As he plants large areas, he doesn’t usually mulch with straw, but instead, puts seeds for cover crops around the plants, usually around August 1. When the plants die in winter, he just pulls out the old plants and the cover crop takes off.

We also talked irrigation. Bryon uses a 5/8 inch Aqua-Traxx drip tape, 15 mils thick, that he said has held up well for 12 to 15 years. This has emitters at various intervals, and various flow rates, depending on what is best for the crop. I asked if he loops the system, as I do, to create even pressure in the hoses. He said it isn’t necessary, as he gets a Pressure Compensating Tape, that regulates the flow from one end to the other so that all plants in a long row receive the same amount of water. He gave me a catalog from, which is the company he orders from. He noted that he buries the hose in the winter to protect it. His water systems are on timers so they go on and off without his presence.

One of Bryon’s experiments is with Goji berries. He has experimented with Goji for several years, and last fall Leah picked several pounds from plants in Casita Park. Bryon believes, based on observations of wild Goji’s in the area, that they were brought here by Chinese workers over 100 years ago. Indeed, he has ordered plants from Phoenix Tears Nursery in Logan, Utah, whose genetics have tested identical to those grown in China. Planted and watered, the nutritious berries are hardy and bear abundantly in the valley. Also known as Wolfberry, or Matrimony Vine, Goji is loaded with nutrients, both berries and leaves, which can be dried for later use. For example, testing done by Phoenix Tears showed that the dried leaves have over 1000 milligrams of Vitamin C in about ½ cup. Bryon gifted me a Goji plant a few years ago, and it has survived well with little water or care. He has plants for sale, and I plan to increase my planting, as I have researched the nutritional benefits of this remarkable plant.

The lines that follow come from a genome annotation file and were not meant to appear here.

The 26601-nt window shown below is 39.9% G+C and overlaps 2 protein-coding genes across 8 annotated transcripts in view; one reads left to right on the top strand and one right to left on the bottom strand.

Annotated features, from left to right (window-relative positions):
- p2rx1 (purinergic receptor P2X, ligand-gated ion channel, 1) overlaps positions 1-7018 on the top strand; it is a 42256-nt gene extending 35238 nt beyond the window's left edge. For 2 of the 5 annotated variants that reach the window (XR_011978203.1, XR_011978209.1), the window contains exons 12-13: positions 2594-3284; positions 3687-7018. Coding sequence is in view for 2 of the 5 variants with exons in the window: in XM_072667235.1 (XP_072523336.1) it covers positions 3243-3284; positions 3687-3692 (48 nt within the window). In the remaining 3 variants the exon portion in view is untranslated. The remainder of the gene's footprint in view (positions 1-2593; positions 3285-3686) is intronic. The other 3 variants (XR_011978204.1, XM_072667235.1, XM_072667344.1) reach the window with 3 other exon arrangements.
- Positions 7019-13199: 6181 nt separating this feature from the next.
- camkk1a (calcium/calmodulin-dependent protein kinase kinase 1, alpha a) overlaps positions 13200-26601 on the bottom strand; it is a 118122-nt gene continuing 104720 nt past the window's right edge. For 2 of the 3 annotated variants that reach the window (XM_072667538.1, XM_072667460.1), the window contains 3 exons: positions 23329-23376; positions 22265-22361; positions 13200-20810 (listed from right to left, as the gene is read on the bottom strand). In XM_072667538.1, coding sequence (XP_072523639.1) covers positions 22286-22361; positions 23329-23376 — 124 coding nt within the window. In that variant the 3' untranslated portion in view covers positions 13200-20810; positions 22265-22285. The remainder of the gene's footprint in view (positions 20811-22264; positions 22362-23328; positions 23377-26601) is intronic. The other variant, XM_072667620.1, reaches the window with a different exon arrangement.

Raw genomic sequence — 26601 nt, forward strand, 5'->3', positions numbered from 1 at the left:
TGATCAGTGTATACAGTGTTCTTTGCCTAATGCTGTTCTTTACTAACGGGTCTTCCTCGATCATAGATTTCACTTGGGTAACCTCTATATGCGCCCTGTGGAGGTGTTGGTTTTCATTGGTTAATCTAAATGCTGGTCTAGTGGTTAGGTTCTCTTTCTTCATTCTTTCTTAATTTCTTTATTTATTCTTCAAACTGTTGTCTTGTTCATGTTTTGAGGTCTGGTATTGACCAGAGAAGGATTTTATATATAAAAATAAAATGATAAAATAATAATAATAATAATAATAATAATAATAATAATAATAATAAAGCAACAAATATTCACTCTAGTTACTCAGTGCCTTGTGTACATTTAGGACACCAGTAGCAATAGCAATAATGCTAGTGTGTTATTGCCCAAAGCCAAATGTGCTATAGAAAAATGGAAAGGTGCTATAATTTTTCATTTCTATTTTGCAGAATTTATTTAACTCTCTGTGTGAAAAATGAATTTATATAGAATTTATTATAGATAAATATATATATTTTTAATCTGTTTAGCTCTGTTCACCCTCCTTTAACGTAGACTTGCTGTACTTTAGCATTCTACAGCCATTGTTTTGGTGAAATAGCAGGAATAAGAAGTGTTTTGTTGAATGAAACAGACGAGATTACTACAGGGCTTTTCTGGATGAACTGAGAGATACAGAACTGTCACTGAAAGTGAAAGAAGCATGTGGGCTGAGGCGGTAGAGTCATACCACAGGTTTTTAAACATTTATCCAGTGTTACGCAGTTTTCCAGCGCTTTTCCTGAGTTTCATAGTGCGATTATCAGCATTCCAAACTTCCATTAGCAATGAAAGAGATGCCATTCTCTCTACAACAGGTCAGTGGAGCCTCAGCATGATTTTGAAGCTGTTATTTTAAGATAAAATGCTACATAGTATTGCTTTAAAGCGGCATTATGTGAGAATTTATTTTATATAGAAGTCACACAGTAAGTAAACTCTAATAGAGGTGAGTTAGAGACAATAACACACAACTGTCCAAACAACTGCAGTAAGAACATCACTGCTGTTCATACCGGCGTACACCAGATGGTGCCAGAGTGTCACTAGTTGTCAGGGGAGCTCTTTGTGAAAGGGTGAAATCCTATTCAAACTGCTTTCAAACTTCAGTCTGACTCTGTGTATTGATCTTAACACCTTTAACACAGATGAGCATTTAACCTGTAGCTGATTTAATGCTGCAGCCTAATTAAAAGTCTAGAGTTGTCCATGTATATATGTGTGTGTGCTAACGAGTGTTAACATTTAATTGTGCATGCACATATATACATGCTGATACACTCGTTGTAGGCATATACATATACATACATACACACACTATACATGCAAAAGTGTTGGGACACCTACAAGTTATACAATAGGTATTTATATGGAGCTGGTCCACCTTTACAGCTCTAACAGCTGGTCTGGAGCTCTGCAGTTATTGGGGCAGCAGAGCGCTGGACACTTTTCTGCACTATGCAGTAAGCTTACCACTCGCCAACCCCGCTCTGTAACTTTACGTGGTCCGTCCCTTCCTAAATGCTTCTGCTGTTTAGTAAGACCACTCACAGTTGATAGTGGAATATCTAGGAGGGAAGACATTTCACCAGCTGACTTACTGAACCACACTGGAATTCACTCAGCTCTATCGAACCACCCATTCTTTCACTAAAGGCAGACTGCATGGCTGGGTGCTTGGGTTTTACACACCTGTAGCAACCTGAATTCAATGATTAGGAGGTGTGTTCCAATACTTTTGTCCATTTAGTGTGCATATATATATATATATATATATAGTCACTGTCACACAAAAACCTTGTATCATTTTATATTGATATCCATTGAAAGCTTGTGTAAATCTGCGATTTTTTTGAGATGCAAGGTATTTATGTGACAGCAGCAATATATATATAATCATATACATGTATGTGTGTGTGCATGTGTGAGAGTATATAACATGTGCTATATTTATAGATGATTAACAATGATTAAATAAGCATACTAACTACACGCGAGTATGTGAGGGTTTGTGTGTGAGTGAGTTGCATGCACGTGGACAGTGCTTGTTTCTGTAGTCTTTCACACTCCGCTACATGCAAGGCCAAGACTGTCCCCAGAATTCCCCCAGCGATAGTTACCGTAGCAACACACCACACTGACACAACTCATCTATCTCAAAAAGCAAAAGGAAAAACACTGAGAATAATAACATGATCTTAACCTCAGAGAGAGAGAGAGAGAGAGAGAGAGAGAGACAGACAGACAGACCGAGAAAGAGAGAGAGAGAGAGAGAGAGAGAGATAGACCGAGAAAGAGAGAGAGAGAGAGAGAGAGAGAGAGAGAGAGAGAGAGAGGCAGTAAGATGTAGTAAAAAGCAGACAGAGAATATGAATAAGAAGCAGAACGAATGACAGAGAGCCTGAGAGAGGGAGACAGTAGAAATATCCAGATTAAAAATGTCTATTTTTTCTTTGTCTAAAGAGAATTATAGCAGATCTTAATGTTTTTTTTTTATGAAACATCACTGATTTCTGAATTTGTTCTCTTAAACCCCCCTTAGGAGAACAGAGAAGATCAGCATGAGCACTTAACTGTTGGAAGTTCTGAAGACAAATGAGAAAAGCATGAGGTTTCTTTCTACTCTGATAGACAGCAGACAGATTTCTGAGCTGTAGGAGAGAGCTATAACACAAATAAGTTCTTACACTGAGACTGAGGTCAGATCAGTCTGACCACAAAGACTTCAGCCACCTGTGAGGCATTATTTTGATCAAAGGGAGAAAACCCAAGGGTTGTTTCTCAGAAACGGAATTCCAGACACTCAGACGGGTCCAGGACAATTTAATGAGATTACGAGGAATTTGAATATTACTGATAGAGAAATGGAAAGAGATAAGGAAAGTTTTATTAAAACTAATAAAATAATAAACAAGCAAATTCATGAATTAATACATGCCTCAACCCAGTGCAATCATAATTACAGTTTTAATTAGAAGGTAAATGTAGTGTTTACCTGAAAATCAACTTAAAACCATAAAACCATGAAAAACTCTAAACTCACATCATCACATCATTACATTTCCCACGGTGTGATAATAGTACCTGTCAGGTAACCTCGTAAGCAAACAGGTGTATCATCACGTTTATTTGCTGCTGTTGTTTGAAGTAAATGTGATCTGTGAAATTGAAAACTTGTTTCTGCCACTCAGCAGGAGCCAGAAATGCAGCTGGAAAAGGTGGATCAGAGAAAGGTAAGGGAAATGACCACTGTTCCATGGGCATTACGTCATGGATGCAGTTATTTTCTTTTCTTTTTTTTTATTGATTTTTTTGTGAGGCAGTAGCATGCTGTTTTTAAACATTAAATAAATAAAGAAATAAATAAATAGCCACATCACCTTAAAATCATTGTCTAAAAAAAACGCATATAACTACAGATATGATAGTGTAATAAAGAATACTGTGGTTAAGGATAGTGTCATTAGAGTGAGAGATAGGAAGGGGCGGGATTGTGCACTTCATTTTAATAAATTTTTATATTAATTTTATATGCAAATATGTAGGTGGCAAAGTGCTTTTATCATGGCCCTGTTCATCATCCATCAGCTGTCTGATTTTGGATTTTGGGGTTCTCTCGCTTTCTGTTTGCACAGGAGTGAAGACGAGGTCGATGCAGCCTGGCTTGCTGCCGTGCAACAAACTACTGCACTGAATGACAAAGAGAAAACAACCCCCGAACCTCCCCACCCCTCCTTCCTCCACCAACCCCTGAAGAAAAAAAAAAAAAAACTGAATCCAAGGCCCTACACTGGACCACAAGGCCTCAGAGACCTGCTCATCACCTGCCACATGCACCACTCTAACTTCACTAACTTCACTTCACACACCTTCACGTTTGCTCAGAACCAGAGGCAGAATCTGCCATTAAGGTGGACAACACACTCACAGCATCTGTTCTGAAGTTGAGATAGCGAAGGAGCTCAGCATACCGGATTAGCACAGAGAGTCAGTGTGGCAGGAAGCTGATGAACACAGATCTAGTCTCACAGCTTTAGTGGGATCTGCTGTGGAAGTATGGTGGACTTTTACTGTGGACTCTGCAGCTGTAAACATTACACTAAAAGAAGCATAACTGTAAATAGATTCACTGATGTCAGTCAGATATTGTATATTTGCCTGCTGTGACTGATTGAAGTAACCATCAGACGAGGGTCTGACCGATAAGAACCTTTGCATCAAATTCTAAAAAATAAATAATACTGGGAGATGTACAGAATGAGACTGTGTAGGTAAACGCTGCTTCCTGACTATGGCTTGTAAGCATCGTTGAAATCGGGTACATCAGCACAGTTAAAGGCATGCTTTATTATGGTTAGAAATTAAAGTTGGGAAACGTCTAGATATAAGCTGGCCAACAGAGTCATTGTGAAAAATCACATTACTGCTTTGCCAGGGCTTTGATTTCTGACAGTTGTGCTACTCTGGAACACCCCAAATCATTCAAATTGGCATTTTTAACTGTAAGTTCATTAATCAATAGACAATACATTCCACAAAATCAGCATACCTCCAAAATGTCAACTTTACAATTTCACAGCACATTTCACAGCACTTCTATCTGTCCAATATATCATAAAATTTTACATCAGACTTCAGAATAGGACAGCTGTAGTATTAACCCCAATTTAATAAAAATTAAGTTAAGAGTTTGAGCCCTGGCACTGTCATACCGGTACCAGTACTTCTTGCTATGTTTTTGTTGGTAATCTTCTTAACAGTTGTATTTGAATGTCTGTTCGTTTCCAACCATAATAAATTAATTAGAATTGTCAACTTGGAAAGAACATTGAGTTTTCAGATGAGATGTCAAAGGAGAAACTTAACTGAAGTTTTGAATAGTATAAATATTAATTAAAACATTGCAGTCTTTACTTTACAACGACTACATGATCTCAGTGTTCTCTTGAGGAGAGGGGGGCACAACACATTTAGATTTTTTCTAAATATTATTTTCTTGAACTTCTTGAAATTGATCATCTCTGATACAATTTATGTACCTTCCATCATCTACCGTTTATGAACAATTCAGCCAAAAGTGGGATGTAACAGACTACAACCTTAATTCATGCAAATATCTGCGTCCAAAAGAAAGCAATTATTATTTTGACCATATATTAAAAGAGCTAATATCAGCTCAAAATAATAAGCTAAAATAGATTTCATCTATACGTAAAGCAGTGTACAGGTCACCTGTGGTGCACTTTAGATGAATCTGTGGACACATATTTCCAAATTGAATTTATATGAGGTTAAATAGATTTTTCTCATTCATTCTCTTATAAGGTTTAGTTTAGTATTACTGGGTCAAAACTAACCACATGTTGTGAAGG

Bryon and I also share a love of apricots. He told me he has planted over 100 seeds from a hardy tree, along his back fence. His goal is to select the best plants and graft them to create trees with frost-tolerant blossoms and tasty fruits.

Bryon, Leah, and their son Cairn hope to have their own farm someday, where Bryon can have room to expand his experiments. In the meantime, visit their website at and check out their seeds and blog. Bryon and Leah will also have their seeds available at the Seed Exchange at Joyful Journey Hot Springs on Saturday, March 7, from 10am to 5pm.

I like this quote from Bryon’s article, “The Mysteries of Seed Adaptability”, on their website. “Our relationship with seeds and plants is founded on paying attention to how our life-supporting crops have evolved over large spans of historical time with humans having selected for the favorable traits of the food we enjoy today. Now that’s advanced! Do we grow the seeds or do the seeds grow us?”